Daley Slams Governor On Capitol Renovation, Quinn Blocks Further Funds
CHICAGO (CBS) — Democratic challenger Bill Daley ripped into Gov. Pat Quinn on a number of issues on Tuesday, including the recent scandal over spending on the $50 million renovation of the Illinois State Capitol.
Daley said Quinn should have prevented the expenditure of nearly $670,000 for three sets of copper-plated double doors, $160,000 for sculptures replicating statues that were never in the original capitol building, and $323,000 for four chandeliers.
He said those costs are significant, even if a tiny fraction of the overall cost.
“Some people may scoff at it and say, ‘Well, $700,000 out of $50 million, or whatever the renovation is, big deal.’ You know, the average person says that is a big deal,” Daley said. “And until we’re sensitive to them, we’re just going to roll over and say, ‘Well, what the heck, it’s going to last 100 years these doors, and they’re beautiful, and they’re copper, and how could you be against them?’ That’s crazy.”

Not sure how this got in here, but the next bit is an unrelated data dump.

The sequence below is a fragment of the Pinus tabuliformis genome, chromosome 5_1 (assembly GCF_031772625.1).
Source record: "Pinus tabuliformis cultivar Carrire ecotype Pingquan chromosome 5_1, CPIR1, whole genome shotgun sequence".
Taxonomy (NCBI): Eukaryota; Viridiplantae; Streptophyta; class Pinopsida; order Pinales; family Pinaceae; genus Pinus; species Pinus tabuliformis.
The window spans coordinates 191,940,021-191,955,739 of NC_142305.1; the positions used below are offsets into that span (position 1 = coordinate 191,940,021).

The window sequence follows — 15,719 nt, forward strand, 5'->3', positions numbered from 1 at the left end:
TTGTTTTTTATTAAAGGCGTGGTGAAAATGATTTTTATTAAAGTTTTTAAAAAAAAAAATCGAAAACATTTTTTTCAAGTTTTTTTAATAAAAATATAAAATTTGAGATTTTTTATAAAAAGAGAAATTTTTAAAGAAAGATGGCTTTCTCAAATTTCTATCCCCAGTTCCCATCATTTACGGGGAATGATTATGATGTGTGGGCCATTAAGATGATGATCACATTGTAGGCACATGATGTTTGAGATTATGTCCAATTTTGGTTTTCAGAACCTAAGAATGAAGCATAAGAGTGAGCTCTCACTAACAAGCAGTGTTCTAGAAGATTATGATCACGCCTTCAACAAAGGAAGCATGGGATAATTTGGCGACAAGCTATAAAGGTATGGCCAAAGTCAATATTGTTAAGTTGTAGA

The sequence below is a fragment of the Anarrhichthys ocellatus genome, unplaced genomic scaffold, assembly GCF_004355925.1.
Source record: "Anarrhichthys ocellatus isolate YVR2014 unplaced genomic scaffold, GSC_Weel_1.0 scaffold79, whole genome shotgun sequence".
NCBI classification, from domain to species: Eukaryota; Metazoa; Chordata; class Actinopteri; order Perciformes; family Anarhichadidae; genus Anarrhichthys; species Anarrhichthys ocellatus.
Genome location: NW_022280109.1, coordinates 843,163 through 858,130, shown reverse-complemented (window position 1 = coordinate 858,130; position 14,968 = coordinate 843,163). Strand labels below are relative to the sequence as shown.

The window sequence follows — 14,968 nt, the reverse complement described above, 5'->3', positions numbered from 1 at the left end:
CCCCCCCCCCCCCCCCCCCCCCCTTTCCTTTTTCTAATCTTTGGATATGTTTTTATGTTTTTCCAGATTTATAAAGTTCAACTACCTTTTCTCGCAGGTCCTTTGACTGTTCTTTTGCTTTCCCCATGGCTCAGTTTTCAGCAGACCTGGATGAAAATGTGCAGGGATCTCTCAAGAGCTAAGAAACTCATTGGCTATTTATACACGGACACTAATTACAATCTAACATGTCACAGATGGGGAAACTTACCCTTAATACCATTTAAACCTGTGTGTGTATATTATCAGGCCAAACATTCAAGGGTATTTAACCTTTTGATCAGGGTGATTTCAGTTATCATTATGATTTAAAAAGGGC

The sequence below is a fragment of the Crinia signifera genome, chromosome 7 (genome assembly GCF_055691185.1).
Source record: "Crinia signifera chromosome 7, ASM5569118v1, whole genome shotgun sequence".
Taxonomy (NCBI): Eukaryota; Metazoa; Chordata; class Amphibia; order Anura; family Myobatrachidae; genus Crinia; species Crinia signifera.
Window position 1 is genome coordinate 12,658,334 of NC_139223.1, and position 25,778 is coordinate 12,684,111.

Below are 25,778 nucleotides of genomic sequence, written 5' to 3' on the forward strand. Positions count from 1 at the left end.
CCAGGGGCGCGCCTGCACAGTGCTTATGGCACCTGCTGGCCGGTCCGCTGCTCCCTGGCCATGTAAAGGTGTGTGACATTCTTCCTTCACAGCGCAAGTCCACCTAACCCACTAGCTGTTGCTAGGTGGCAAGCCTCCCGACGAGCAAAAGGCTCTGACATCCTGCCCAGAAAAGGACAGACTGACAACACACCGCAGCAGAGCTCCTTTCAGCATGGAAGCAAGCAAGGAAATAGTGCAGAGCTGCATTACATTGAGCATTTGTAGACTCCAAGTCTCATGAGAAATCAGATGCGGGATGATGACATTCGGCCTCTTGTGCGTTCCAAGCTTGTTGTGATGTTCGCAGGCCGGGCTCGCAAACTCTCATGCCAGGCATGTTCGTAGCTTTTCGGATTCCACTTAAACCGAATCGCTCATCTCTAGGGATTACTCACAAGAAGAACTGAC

Daley said people are just numb to continuing expenditures by government officials spending other people’s money.
Quinn agrees with challenger William Daley that a million dollars is too much for new doors and chandeliers in the State Capitol.
“I instructed our budget director to hold up the appropriation for any further renovation work in the State Capitol,” said Quinn.
Quinn says renovation required asbestos removal and handicapped ramps, but not a million dollars’ worth of doors.
“We don’t need to have the palace of Versailles at our State Capitol,” said Quinn.
Daley also blasted Quinn over Illinois’ 9.2 percent unemployment rate – the second worst in the nation, and the worst in the Midwest.
“We all know that 7.4 – the national average – is not acceptable, and it should be abhorrent that it’s 9.2 here in Illinois,” Daley said.
Though down from a peak of about 12 percent at the height of the recession, the state’s unemployment rate has hovered between 8.5 and 9.5 percent for the past year.
Daley damned Quinn with faint praise, calling him a good man, and a fellow White Sox fan, but someone who’s not up to the job of governor, and who is too busy campaigning, rather than addressing the state’s problems.
He pointed to the continuing inability of Springfield to produce significant pension reform, a problem which he said would have been handled by now with proper leadership from the governor.
“Rather than jet from press conference to press conference, the governor needs to show up for work, and actually do the job of running the state,” he said.
I response to those criticisms from Daley, Quinn said, “He was the Midwest chairman of a bank that helped drive the American economy into the ditch and created the great recession. I’m the person who is trying to get our state out of that recession.”